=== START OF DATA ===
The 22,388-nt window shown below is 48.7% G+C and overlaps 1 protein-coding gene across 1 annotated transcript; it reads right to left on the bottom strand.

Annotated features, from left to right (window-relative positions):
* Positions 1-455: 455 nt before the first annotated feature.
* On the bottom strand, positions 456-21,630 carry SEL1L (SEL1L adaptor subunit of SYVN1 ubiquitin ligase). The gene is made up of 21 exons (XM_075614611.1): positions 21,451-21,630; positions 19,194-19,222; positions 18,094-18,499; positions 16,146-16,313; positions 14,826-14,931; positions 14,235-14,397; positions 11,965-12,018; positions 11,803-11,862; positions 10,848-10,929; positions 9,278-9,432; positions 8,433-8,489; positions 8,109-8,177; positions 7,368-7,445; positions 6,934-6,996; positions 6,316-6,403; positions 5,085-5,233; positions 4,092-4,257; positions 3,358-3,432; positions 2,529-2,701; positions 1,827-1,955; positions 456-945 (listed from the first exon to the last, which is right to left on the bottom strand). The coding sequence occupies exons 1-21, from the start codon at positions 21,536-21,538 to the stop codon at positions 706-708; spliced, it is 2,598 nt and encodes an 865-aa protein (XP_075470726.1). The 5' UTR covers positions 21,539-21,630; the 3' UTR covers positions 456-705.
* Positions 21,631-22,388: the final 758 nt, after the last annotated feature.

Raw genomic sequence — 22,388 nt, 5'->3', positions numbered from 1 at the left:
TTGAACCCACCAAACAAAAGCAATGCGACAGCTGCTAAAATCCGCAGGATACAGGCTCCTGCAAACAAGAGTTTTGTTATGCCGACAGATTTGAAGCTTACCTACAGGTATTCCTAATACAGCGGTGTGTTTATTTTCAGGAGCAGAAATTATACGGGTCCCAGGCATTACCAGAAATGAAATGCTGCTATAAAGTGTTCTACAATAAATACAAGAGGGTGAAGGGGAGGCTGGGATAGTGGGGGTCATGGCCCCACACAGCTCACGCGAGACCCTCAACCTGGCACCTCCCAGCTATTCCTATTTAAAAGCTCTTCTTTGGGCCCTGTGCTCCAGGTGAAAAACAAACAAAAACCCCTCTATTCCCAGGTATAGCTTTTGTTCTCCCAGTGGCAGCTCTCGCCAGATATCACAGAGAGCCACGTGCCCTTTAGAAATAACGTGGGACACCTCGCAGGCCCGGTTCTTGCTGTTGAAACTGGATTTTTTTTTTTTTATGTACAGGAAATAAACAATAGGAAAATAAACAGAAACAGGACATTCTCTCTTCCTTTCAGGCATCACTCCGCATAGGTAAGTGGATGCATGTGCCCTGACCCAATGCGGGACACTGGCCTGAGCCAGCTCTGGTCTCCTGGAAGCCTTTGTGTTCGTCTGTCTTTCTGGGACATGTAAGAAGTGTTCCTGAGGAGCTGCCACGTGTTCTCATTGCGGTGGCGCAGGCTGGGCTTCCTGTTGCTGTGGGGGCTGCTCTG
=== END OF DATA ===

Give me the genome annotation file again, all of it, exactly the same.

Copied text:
The 22,388-nt window shown below is 48.7% G+C and overlaps 1 protein-coding gene across 1 annotated transcript; it reads right to left on the bottom strand.

Annotated features, from left to right (window-relative positions):
* Positions 1-455: 455 nt before the first annotated feature.
* On the bottom strand, positions 456-21,630 carry SEL1L (SEL1L adaptor subunit of SYVN1 ubiquitin ligase). The gene is made up of 21 exons (XM_075614611.1): positions 21,451-21,630; positions 19,194-19,222; positions 18,094-18,499; positions 16,146-16,313; positions 14,826-14,931; positions 14,235-14,397; positions 11,965-12,018; positions 11,803-11,862; positions 10,848-10,929; positions 9,278-9,432; positions 8,433-8,489; positions 8,109-8,177; positions 7,368-7,445; positions 6,934-6,996; positions 6,316-6,403; positions 5,085-5,233; positions 4,092-4,257; positions 3,358-3,432; positions 2,529-2,701; positions 1,827-1,955; positions 456-945 (listed from the first exon to the last, which is right to left on the bottom strand). The coding sequence occupies exons 1-21, from the start codon at positions 21,536-21,538 to the stop codon at positions 706-708; spliced, it is 2,598 nt and encodes an 865-aa protein (XP_075470726.1). The 5' UTR covers positions 21,539-21,630; the 3' UTR covers positions 456-705.
* Positions 21,631-22,388: the final 758 nt, after the last annotated feature.

Raw genomic sequence — 22,388 nt, 5'->3', positions numbered from 1 at the left:
TTGAACCCACCAAACAAAAGCAATGCGACAGCTGCTAAAATCCGCAGGATACAGGCTCCTGCAAACAAGAGTTTTGTTATGCCGACAGATTTGAAGCTTACCTACAGGTATTCCTAATACAGCGGTGTGTTTATTTTCAGGAGCAGAAATTATACGGGTCCCAGGCATTACCAGAAATGAAATGCTGCTATAAAGTGTTCTACAATAAATACAAGAGGGTGAAGGGGAGGCTGGGATAGTGGGGGTCATGGCCCCACACAGCTCACGCGAGACCCTCAACCTGGCACCTCCCAGCTATTCCTATTTAAAAGCTCTTCTTTGGGCCCTGTGCTCCAGGTGAAAAACAAACAAAAACCCCTCTATTCCCAGGTATAGCTTTTGTTCTCCCAGTGGCAGCTCTCGCCAGATATCACAGAGAGCCACGTGCCCTTTAGAAATAACGTGGGACACCTCGCAGGCCCGGTTCTTGCTGTTGAAACTGGATTTTTTTTTTTTTATGTACAGGAAATAAACAATAGGAAAATAAACAGAAACAGGACATTCTCTCTTCCTTTCAGGCATCACTCCGCATAGGTAAGTGGATGCATGTGCCCTGACCCAATGCGGGACACTGGCCTGAGCCAGCTCTGGTCTCCTGGAAGCCTTTGTGTTCGTCTGTCTTTCTGGGACATGTAAGAAGTGTTCCTGAGGAGCTGCCACGTGTTCTCATTGCGGTGGCGCAGGCTGGGCTTCCTGTTGCTGTGGGGGCTGCTCTG